Directory of U.S. Military Rockets and Missiles|
Appendix 4: Undesignated Vehicles
|Copyright © 2004 Andreas Parsch|
In the early 1980s, DARPA began to study long-endurance UAVs under the classified TEAL RAIN program, and in 1984 Leading Systems Inc. (LSI) received a contract to develop the Amber medium-range tactical surveillance UAV. The first flight of an Amber vehicle occurred in November 1986.
The Amber was equipped with a retractable tricycle landing gear for conventional take-off and landing. It was powered by a rear-mounted piston engine driving a two-blade pusher propeller. The tail was of inverted-V design, and the high aspect ratio wing was mounted on a short pylon atop the fuselage. LSI initially built three vehicles each of two Amber configurations, called A45 and B45. The A45 had a pointed nose section with a warhead, and was to be used as a low-cost cruise missile. Over the target, the pylon-mounted wing could be jettisoned and the UAV would fall on the target. The B45 was a reusable reconnaissance UAV with a bulged nose housing cameras and other sensors.
It was not before 1988, that the existence of the Amber was revealed to the public, and in June of that year, the UAV demonstrated an endurance of more than 38 hours (a new record at that time). Around the same time, the UAV activities of the U.S. military services were re-organized in a Joint Program Office (JPO) for Unmanned Aerial Vehicles to avoid further duplication of development efforts. Under the direction of the JPO, LSI produced seven Amber I vehicles, an updated version of the Amber B45 to be used by the military. The Amber I had a payload capacity of about 63 kg (140 lb) and could e.g. carry a daylight television camera or a FLIR (Forward-Looking Infrared) system. It had an operational range of 2200 km (1200 nm) and an endurance of about 38 hours when flying at 1500 m (5000 ft). The UAV was equipped with an autopilot and a two-way datalink, and it could be flown from the ground using imagery from a nose-mounted TV camera.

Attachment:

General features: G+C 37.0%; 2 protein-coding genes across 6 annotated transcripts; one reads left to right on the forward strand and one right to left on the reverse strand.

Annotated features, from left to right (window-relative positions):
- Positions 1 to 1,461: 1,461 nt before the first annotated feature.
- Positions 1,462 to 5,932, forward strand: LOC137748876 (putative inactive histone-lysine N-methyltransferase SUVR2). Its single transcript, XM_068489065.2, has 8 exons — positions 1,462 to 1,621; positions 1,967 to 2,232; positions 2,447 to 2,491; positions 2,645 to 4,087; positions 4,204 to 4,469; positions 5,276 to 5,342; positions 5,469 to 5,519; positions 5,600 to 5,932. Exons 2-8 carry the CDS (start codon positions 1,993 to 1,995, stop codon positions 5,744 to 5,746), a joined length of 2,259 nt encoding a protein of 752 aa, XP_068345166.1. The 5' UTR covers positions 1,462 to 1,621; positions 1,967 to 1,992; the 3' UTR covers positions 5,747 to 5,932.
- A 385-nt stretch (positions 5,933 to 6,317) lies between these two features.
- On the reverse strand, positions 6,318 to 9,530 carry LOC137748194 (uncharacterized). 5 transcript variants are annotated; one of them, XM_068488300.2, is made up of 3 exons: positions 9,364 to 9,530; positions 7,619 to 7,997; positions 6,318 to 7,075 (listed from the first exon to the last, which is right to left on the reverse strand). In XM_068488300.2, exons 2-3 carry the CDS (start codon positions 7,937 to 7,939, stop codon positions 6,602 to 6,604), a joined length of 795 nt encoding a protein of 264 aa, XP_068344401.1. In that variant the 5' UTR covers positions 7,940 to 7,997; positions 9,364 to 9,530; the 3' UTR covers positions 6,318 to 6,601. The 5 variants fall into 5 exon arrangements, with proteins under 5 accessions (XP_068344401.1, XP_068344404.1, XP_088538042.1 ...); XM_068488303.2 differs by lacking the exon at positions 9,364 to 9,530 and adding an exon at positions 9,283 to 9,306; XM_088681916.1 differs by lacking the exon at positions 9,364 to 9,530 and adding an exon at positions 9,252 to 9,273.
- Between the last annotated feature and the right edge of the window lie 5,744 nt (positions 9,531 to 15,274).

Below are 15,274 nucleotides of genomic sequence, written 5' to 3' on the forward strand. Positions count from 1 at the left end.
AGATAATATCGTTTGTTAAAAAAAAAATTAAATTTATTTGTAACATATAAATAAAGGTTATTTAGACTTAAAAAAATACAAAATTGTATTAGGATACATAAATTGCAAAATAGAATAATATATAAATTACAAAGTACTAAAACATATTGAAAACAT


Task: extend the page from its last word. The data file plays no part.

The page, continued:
|Photo: Lockheed Martin|
The U.S. Army conducted so-called "maturation tests" with Amber during October 1989, using the three original Amber B45s and all seven Amber Is. The test successfully demonstrated the reliability and maintainability of the whole system including sensors and ground equipment, and by January 1990, all Amber Is had been formally delivered to the U.S. government. However, the Amber program was cancelled in that year for budgetary reasons, and all vehicles were immediately placed in storage without having ever been declared operational. The Amber was the direct predecessor of the very successful Gnat-750 UAV.
Note: Data given by several sources show slight variations. Figures given below may therefore be inaccurate!
Data for Amber I:
|Length||4.52 m (14 ft 10 in)|
|Wingspan||8.99 m (29 ft 6 in)|
|Speed||200 km/h (125 mph)|
|Ceiling||7620 m (25000 ft)|
|Range||2200 km (1200 nm)|
|Propulsion||Rotax 582 piston engine; 48.5 kW (65 hp)|
 Curtiss Peebles: "Dark Eagles: A History of Top Secret U.S. Aircraft Programs", Presidio, 1999
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